While Luther was reforming Germany, John Foxe was growing up in Boston, England. He grow up to become a powerful English reformer and wrote the best-selling The Book of Martyrs, published in 1563. The book provided readers detailed descriptions of what happened to people who protested too much. It strengthened the resolve of countless others to continue fighting for change.
The Book That Launched a Movement
Foxe’s book influenced two of our well-known Separatists, William Brewster and William Bradford, along with their Pastor John Robinson. They were so inspired by his ideas they risked capture, arrest, torture, and execution to worship in underground services. Eventually they decided they’d prefer leaving England to risking their lives and the safety of their loved ones.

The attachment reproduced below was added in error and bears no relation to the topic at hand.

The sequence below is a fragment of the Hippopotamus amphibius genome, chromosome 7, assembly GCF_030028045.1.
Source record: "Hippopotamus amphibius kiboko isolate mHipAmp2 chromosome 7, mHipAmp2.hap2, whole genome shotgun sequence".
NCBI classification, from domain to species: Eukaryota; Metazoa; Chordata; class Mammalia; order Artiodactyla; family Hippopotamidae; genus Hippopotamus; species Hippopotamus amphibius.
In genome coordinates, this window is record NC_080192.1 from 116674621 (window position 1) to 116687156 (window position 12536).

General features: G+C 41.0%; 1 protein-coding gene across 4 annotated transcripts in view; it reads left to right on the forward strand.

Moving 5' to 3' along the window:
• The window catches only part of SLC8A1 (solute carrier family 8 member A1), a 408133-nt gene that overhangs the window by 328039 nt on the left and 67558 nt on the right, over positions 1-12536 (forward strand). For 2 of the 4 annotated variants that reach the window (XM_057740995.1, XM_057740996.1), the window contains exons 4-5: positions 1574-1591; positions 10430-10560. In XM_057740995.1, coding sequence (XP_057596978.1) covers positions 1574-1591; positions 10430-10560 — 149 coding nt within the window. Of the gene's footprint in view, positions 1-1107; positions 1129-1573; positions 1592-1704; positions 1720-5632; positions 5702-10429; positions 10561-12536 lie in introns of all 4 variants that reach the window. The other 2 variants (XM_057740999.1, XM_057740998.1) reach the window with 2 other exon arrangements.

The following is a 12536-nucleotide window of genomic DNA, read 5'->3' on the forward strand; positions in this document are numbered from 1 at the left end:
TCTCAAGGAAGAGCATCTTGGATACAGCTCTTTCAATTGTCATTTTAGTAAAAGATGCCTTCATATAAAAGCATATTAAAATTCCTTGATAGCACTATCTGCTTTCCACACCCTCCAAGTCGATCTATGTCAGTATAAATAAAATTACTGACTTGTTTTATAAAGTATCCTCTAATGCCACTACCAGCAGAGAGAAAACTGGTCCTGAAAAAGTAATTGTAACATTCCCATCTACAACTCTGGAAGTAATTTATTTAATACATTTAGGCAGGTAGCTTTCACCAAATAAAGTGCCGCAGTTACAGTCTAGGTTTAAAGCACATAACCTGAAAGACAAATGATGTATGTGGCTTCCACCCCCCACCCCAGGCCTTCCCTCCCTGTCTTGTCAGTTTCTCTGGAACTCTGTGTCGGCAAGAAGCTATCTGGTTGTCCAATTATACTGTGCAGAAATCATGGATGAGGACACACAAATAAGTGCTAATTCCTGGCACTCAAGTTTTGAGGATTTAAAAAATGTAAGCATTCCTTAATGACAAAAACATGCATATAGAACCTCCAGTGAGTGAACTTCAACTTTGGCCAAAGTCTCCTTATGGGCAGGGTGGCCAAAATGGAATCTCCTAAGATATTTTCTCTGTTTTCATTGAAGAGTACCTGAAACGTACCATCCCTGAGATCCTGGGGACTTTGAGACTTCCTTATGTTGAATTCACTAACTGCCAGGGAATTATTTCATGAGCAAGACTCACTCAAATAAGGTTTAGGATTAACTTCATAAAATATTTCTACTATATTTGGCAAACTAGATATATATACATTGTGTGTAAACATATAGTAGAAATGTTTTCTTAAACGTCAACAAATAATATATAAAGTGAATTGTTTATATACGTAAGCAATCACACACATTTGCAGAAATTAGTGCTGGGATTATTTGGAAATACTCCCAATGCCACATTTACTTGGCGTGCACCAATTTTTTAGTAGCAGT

In 1607 they pooled their limited resources, sold their homes, packed up what they could carry and set out to Boston. The ship master they hired to take them to Holland told them to meet him there. By 1607 Boston was a major seaport, second only to London in importance. It was also a hotspot for nonconformist religious protesters, including Boston’s home town reformer, John Foxe. Once word got out there was land and freedom beyond England and Europe’s violent political/religious battles, people started emigrating in large numbers. Within a few years about ten percent of the Boston’s population migrated to Massachusetts.
There was one little problem with the Pilgrims’ plan to sail off to Holland. They needed King James’ permission to leave England. They assumed he would not be inclined to give permission to people who were leaving because they didn’t approve of his church polity or politics. Rather than seek his permission, they trusted on God’s forgiveness and traveled as undocumented, or as modern people might call them, illegal, immigrants. Our pilgrim’s pride is based on a small ragtag group of destitute illegal immigrants.
If you discount the challenges of travelling sixty miles on foot with women, children and